10. There’s No Place Like Home! – Present this coupon to the GM when an encounter is going horribly wrong. You and your party are instantly teleported a safe distance away from the encounter, to a location determined by the GM. Of course, it may not be safe where you end up, just safer…

11. Charity is Its Own Reward – Write the name of another character on the coupon, and hand it to the GM. He will ensure that character gets something he/she really wants. He may even throw in a little something for you…

12. You Ain’t Never Had a Friend Like Me – Spare the life of any one intelligent living creature you are trying to kill. That creature now considers you a friend, and becomes a companion NPC under the control of the GM. Becoming your friend does not necessarily change the creature’s basic nature; the goblin who likes you, for instance, is still an amoral psychopath. But who knows, you might be a good influence.

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There you are! Feel free to use them or let them inspire coupons of your own.

Trail Rations: Healthy Dips


Replacing junk food at the gaming table with healthy, home-cooked options is a big part of my group’s attempt to game healthier. But let’s face it, sometimes you want chips and nothing else will do. When that craving strikes you can still make your chips a little healthier by making the dips and salsa yourself. Heck, if you have the time you can even make the chips yourself.

Below I have three recipes for healthier snack alternatives you can make at home. Two of them don’t even require cooking! And if you know how to turn on your oven the third will be a snap.

Basic Salsa


  • 2 cups seeded, chopped tomatoes (6-7 medium tomatoes)
  • Leaves from one bunch of fresh cilantro, chopped*
  • 6 cloves fresh chopped garlic
  • 1/2 an onion, chopped
  • 1 jalapeno, finely chopped
  • 1/2 teaspoon salt
  • Juice from ½ a lime

*You can leave out the cilantro if you aren’t a fan; substitute parsley instead.

Directions: Mix all ingredients until well incorporated. Refrigerate overnight for maximum flavor. If you want a cooler salsa, remove the seeds from the jalapeno before chopping. If you want a hotter salsa, add more jalapeno to taste.

Simple Garlic and Chive Yogurt Dip**


  • 3/4 cup plain Greek yogurt
  • 1 garlic clove, minced
  • 2 tablespoons chopped chives
  • 1/4 teaspoon salt
  • 1/4 teaspoon pepper
  • 1/4 teaspoon dried dill
  • 1 tablespoon lemon juice

Directions: In a small bowl, combine Greek yogurt, minced garlic clove, chopped chives, salt, pepper, dried dill, and lemon juice. Mix well and chill for at least an hour; overnight for the best flavor.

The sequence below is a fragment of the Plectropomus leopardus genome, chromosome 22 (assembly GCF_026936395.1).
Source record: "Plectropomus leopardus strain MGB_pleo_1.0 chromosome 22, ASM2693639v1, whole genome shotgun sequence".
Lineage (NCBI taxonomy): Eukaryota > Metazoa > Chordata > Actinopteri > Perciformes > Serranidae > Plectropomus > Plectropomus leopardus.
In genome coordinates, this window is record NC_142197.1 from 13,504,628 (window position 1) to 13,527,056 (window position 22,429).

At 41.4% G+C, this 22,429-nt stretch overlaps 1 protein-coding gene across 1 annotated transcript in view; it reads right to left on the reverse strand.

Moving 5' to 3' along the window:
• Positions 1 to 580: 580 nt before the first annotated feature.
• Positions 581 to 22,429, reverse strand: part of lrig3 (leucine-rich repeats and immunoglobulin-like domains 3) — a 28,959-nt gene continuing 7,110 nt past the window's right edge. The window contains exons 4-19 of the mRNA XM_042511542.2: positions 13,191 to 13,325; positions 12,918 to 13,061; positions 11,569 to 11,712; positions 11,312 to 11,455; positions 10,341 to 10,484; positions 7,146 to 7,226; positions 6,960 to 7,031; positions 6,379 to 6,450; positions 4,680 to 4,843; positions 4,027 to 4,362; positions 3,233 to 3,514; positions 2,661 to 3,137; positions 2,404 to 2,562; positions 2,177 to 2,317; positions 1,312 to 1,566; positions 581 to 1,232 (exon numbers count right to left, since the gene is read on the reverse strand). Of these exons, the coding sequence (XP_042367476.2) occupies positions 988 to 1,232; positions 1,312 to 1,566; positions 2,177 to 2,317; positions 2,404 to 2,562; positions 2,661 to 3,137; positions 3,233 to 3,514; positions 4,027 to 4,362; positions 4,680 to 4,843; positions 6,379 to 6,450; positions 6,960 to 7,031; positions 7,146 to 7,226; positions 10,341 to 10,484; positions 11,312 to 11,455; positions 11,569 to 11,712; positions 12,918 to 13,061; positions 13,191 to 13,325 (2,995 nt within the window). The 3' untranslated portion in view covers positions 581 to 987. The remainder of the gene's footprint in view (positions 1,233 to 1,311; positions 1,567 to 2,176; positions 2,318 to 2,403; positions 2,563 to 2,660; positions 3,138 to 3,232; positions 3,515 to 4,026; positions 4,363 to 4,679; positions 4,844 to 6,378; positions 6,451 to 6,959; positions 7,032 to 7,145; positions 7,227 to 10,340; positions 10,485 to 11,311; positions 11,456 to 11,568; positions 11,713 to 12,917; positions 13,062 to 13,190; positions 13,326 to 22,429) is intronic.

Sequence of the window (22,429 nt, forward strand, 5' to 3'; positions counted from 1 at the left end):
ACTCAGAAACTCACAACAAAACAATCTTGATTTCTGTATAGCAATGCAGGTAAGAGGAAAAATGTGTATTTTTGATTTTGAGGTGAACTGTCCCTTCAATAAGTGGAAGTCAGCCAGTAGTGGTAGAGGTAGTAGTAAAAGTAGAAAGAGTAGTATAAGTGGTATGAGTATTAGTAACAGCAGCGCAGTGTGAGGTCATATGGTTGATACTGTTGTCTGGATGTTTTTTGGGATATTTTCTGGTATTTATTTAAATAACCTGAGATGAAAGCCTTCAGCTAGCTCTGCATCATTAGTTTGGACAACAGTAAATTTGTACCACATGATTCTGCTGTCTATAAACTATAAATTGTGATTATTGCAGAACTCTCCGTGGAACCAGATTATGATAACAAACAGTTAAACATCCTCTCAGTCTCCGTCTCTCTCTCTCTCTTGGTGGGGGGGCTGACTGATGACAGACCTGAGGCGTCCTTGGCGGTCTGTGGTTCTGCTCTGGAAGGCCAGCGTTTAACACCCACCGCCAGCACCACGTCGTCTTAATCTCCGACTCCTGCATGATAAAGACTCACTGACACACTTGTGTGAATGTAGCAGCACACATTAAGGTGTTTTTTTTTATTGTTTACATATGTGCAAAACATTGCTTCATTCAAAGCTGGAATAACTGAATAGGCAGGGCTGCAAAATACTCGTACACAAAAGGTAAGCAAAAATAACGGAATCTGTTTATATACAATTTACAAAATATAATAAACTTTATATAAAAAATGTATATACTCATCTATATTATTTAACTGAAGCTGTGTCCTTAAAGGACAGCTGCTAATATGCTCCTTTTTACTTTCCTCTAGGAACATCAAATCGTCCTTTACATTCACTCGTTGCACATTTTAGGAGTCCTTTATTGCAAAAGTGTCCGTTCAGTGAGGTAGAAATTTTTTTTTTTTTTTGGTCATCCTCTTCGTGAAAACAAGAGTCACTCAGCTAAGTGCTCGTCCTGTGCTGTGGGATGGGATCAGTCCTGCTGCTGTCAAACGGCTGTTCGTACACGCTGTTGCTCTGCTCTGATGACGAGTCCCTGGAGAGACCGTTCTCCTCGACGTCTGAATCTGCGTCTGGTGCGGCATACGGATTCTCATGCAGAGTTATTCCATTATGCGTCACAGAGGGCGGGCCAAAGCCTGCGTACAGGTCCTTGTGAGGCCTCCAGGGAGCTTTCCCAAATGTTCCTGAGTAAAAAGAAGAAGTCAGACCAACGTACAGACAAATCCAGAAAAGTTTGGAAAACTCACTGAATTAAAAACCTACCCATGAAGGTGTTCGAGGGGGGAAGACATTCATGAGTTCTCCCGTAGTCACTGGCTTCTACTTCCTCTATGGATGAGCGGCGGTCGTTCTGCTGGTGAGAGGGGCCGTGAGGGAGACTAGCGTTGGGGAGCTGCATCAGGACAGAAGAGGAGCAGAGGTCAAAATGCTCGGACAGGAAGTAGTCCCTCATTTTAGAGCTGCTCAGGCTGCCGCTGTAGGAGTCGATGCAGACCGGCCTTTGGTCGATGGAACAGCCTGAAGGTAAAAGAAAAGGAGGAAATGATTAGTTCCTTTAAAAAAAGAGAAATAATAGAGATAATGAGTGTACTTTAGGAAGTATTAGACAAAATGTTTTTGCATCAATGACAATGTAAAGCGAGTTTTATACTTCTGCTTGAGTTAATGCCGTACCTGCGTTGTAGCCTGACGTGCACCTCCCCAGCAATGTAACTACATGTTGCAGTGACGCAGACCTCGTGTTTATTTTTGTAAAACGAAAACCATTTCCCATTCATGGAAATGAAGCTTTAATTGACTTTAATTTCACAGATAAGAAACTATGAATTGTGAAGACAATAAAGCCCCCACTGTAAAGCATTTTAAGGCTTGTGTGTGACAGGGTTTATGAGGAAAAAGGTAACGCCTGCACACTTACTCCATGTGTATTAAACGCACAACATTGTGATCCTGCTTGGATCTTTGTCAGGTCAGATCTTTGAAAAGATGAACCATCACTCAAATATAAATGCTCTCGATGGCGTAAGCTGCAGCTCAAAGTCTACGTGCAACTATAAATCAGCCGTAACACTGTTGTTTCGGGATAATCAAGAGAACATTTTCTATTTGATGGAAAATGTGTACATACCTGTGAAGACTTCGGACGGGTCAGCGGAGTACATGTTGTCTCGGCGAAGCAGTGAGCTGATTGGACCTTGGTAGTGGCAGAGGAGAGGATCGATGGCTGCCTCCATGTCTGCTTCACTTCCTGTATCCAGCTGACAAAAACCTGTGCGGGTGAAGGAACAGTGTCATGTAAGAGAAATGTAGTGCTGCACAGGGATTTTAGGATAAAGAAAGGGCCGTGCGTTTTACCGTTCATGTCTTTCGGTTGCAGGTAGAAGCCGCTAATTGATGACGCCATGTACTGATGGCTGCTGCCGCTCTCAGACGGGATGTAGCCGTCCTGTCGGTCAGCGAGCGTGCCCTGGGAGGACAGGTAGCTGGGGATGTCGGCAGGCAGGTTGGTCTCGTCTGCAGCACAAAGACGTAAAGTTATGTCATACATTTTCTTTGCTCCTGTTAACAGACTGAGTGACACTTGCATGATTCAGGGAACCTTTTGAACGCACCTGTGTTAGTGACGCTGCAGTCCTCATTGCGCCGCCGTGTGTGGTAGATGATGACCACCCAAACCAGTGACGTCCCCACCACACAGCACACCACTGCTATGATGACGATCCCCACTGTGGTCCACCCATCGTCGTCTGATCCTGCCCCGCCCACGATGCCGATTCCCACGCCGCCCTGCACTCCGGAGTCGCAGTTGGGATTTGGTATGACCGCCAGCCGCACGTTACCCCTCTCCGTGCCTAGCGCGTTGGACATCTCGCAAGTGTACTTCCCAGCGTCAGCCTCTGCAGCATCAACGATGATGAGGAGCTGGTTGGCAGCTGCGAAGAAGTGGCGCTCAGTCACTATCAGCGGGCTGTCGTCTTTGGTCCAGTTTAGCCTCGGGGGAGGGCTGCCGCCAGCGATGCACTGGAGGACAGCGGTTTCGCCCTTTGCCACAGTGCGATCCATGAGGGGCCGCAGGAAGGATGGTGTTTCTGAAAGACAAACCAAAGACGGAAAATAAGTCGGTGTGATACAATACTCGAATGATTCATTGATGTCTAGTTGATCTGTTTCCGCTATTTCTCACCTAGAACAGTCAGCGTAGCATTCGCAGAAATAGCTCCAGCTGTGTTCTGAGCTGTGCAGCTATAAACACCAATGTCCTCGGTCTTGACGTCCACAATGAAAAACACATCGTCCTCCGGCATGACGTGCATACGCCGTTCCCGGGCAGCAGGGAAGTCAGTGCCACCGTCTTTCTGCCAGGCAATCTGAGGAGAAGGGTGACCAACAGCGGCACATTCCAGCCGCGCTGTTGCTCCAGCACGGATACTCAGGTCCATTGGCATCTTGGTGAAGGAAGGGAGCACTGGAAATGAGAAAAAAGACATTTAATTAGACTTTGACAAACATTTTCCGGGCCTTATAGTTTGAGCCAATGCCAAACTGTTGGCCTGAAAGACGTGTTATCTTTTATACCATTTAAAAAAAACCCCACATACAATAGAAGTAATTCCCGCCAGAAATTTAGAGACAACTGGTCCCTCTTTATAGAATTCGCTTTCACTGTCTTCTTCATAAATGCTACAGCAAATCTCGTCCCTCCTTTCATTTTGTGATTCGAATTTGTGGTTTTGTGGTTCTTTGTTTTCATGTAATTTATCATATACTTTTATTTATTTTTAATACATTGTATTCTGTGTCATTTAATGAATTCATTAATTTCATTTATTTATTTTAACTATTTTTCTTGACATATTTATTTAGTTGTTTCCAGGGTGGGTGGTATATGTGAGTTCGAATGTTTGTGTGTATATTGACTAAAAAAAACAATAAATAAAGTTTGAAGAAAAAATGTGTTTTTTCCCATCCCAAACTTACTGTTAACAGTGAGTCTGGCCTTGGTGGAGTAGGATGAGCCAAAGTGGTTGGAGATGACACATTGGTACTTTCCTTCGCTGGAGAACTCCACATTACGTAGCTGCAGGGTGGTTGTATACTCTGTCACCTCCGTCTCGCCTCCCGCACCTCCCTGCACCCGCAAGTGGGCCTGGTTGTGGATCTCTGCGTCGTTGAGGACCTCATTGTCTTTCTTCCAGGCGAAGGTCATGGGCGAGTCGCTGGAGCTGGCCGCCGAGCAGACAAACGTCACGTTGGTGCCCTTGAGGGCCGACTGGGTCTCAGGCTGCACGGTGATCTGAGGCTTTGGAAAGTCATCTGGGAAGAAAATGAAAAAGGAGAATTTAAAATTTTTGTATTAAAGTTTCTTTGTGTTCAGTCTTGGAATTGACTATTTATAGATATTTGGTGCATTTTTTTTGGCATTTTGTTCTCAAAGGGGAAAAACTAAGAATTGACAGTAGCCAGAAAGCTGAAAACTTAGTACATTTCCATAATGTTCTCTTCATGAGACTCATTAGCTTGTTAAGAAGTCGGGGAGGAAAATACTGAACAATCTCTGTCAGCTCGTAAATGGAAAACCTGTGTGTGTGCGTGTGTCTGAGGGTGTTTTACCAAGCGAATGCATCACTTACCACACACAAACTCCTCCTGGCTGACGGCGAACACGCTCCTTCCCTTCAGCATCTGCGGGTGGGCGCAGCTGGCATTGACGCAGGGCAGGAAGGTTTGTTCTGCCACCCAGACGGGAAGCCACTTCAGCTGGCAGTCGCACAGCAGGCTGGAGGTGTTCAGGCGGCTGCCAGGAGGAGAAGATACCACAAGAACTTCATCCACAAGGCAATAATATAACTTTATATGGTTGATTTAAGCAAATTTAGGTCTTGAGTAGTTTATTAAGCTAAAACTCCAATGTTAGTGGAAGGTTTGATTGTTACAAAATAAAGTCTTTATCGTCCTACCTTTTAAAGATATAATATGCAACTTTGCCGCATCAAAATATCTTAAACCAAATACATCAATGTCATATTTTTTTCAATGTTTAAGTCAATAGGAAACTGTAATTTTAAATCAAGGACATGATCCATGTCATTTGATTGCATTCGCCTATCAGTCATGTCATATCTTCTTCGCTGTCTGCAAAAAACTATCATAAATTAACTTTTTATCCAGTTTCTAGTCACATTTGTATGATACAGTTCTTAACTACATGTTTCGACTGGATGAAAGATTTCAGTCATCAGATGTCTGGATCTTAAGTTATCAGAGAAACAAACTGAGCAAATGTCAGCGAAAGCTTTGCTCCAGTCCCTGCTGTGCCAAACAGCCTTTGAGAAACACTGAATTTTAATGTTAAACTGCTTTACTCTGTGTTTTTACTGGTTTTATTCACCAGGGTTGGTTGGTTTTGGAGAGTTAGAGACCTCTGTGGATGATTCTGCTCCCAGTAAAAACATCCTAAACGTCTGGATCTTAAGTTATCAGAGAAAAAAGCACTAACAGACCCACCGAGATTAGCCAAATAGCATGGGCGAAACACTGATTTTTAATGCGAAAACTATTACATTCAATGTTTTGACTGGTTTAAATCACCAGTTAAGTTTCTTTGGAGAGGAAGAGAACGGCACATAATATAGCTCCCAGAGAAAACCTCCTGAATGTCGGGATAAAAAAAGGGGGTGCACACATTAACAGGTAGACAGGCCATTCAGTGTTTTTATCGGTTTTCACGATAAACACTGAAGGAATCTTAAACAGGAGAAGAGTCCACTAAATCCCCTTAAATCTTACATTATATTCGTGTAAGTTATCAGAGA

**Feel free to experiment with flavors for this dip; you can substitute other herb/spice combinations for other flavors quite easily.

Homemade Baked Potato Chips


  • 6 Yukon gold potatoes, washed and unpeeled
  • Olive oil
  • Kosher salt and black pepper

Directions: Preheat the oven to 375 degrees F. Brush 2 large baking sheets lightly with oil. Use a mandoline or hand held slicing machine to cut the potatoes lengthwise into 1/8-inch thick slices. Arrange the slices in 1 flat layer on the baking sheets. Brush the slices lightly with oil and bake until golden throughout, 15 to 20 minutes, checking often since they brown at different rates. Transfer to paper towels and sprinkle with salt and pepper while hot.

For a little extra crunch, add the sliced potatoes to a pot of boiling water for about 5-7 minutes, then brush with oil and put in the oven.

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And that’s it! Three recipes to sate your group’s junk-food lust while keeping it healthier than store-bought. These basic recipes have plenty of room for experimentation, so you can play around with flavours to suit your table. Try sprinkling your chips with garlic powder, for instance, or substitute capers and black pepper for the garlic and chives in the yogurt dip. Have fun with it, and let me know in the comments what combinations you come up with.

Extra Life 2014


Facebook-cover-AlbertaOnce again I am taking part in Extra Life, raising funds for the Children’s Hospital Foundation of Alberta with Team #Knifeshoes. If you’d like to make a donation, please do so through my secure donation page. I’m really excited to be taking part again this year, and with your donations I’m hoping I’ll beat last year’s total.

With the expansion of Extra Life in to the table-top realm, I’ll be heading up Team #Kinifeshoes’ board and role-playing game special teams. I’ll start the day at a local gaming convention, InrigueCon, running a table of Kobolds Ate My Baby! Then a quick run over to Team #Knifeshoes HQ (a friend’s house) to set-up in their game room for the rest of the 24 hours. I’m going to use this as an opportunity to take D&D 5th out for a spin, and run through the basic box material. Assuming that doesn’t last us the entire rest of the time, we’ll intersperse with board games to cleanse the palette.